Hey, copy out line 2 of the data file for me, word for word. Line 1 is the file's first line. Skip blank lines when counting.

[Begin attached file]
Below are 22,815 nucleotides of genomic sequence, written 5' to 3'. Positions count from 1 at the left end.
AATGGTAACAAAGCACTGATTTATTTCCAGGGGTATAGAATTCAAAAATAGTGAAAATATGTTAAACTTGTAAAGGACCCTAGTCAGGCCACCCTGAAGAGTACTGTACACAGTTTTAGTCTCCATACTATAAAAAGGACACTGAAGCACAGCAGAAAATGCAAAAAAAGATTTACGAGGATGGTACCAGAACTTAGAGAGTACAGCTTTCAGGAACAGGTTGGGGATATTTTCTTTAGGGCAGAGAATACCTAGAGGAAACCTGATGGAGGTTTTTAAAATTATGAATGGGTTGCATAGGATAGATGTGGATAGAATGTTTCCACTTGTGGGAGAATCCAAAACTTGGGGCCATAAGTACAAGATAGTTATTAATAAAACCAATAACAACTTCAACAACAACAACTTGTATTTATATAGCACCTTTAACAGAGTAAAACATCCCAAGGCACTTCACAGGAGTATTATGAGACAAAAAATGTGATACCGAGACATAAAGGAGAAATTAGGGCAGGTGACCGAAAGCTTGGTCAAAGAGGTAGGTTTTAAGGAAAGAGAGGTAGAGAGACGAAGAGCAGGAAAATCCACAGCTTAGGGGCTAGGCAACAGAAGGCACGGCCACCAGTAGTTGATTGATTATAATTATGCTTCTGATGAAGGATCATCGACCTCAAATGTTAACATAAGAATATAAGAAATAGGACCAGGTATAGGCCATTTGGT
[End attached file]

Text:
AATGGTAACAAAGCACTGATTTATTTCCAGGGGTATAGAATTCAAAAATAGTGAAAATATGTTAAACTTGTAAAGGACCCTAGTCAGGCCACCCTGAAGAGTACTGTACACAGTTTTAGTCTCCATACTATAAAAAGGACACTGAAGCACAGCAGAAAATGCAAAAAAAGATTTACGAGGATGGTACCAGAACTTAGAGAGTACAGCTTTCAGGAACAGGTTGGGGATATTTTCTTTAGGGCAGAGAATACCTAGAGGAAACCTGATGGAGGTTTTTAAAATTATGAATGGGTTGCATAGGATAGATGTGGATAGAATGTTTCCACTTGTGGGAGAATCCAAAACTTGGGGCCATAAGTACAAGATAGTTATTAATAAAACCAATAACAACTTCAACAACAACAACTTGTATTTATATAGCACCTTTAACAGAGTAAAACATCCCAAGGCACTTCACAGGAGTATTATGAGACAAAAAATGTGATACCGAGACATAAAGGAGAAATTAGGGCAGGTGACCGAAAGCTTGGTCAAAGAGGTAGGTTTTAAGGAAAGAGAGGTAGAGAGACGAAGAGCAGGAAAATCCACAGCTTAGGGGCTAGGCAACAGAAGGCACGGCCACCAGTAGTTGATTGATTATAATTATGCTTCTGATGAAGGATCATCGACCTCAAATGTTAACATAAGAATATAAGAAATAGGACCAGGTATAGGCCATTTGGT